Question:

Why was Jefferson Davis important during he civil war?

Answer:

Jefferson Davis was important during the Civil War because he was the president of the Confederacy; he appointed Robert E. Lee.

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Jefferson Davis

Jefferson Finis Davis (June 3, 1808 – December 6, 1889) was a United States soldier and statesman, and was the President of the Confederate States of America during the entire Civil War which was fought from 1861 to 1865. He took personal charge of the Confederate war plans but was unable to find a strategy to defeat the larger, more powerful and better organized Union. His diplomatic efforts failed to gain recognition from any foreign country. At home he paid little attention to the collapsing Confederate economy; the government printed more and more paper money to cover the war's expenses, leading to runaway inflation.

Davis was born in Kentucky and grew up on plantations in Mississippi and Louisiana. He graduated from the U.S. Military Academy at West Point and fought in the Mexican–American War as the colonel of a volunteer regiment. He served as the United States Secretary of War under Democratic President Franklin Pierce, and as a Democratic U.S. senator from Mississippi. His plantation in Mississippi depended on slave labor, like many Southern plantations. As a senator, he argued against secession, but did agree that each state was sovereign and had an unquestionable right to secede from the Union. Davis lost his first wife to malaria after three months of marriage, and the disease almost killed him as well. He had six children with his second wife, but only two survived him. He suffered from ill health for much of his life.


Robert E. Lee

Robert Edward Lee (January 19, 1807 – October 12, 1870) was an American career military officer who is best known for having commanded the Confederate Army of Northern Virginia in the American Civil War.

The son of Revolutionary War officer Henry "Light Horse Harry" Lee III and a top graduate of the United States Military Academy, Robert E. Lee distinguished himself as an exceptional officer and combat engineer in the United States Army for 32 years. During this time, he served throughout the United States, distinguished himself during the Mexican-American War, served as Superintendent of the United States Military Academy, and married Mary Custis.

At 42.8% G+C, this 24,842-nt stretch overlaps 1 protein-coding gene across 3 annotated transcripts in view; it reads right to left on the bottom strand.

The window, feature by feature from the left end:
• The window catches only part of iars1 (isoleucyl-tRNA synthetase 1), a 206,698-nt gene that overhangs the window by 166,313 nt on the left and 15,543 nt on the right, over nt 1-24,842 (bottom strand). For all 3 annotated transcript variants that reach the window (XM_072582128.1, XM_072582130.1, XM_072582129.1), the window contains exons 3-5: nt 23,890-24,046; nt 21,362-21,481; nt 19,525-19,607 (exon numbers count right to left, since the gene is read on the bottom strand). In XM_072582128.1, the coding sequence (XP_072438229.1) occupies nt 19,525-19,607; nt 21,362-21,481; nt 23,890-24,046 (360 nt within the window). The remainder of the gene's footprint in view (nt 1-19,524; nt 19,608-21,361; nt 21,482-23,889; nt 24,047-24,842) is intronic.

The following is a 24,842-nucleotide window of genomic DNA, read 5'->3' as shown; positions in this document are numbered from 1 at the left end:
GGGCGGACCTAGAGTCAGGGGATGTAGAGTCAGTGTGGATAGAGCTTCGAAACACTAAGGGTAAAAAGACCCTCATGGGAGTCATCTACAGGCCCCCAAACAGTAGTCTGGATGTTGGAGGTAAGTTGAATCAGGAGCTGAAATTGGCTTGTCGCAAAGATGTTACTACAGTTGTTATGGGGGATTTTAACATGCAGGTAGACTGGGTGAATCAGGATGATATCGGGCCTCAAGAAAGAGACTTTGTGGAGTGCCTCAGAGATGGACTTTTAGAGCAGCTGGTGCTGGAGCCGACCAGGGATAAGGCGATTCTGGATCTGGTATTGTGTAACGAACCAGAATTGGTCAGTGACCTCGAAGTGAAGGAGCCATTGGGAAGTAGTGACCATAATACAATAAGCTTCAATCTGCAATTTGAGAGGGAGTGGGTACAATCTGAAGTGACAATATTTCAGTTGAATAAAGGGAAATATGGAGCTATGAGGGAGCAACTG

The Confederate States of America (CSA), commonly referred to as the Confederate States (CS) or the Confederacy, was a government set up in 1861 by several slave states of the Lower South that had declared their secession from the United States following the November 1860 election of Abraham Lincoln. Seven states joined in February 1861 before Lincoln took office in March, and four of the Upper South were admitted after war began in April. The Confederacy later accepted two additional states as members (Missouri and Kentucky) although neither officially declared secession nor was ever controlled by Confederate forces.

The United States government (the Union) rejected secession and the Confederacy as illegal. The American Civil War began with the 1861 Confederate attack upon Fort Sumter, a fort in the Charleston, South Carolina, harbor, which was claimed by both sides. By 1865, after very heavy fighting, largely on Confederate soil, CSA forces were defeated and the Confederacy collapsed. No foreign nation officially recognized the Confederacy as an independent country, but several had granted belligerent status.

Robert Edward Lee (January 19, 1807 – October 12, 1870) was an American career military officer who is best known for having commanded the Confederate Army of Northern Virginia in the American Civil War.

The son of Revolutionary War officer Henry "Light Horse Harry" Lee III and a top graduate of the United States Military Academy, Robert E. Lee distinguished himself as an exceptional officer and combat engineer in the United States Army for 32 years. During this time, he served throughout the United States, distinguished himself during the Mexican-American War, served as Superintendent of the United States Military Academy, and married Mary Custis.

William Thomas Sutherlin (1822 – 1893) was a 19th Century tobacco entrepreneur most famous for opening his Danville, Virginia, home to the President of the Confederate States of America Jefferson Davis and his Cabinet during the week before Gen. Robert E. Lee surrendered the Army of Northern Virginia at Appomattox Courthouse (April 3 – April 10, 1865).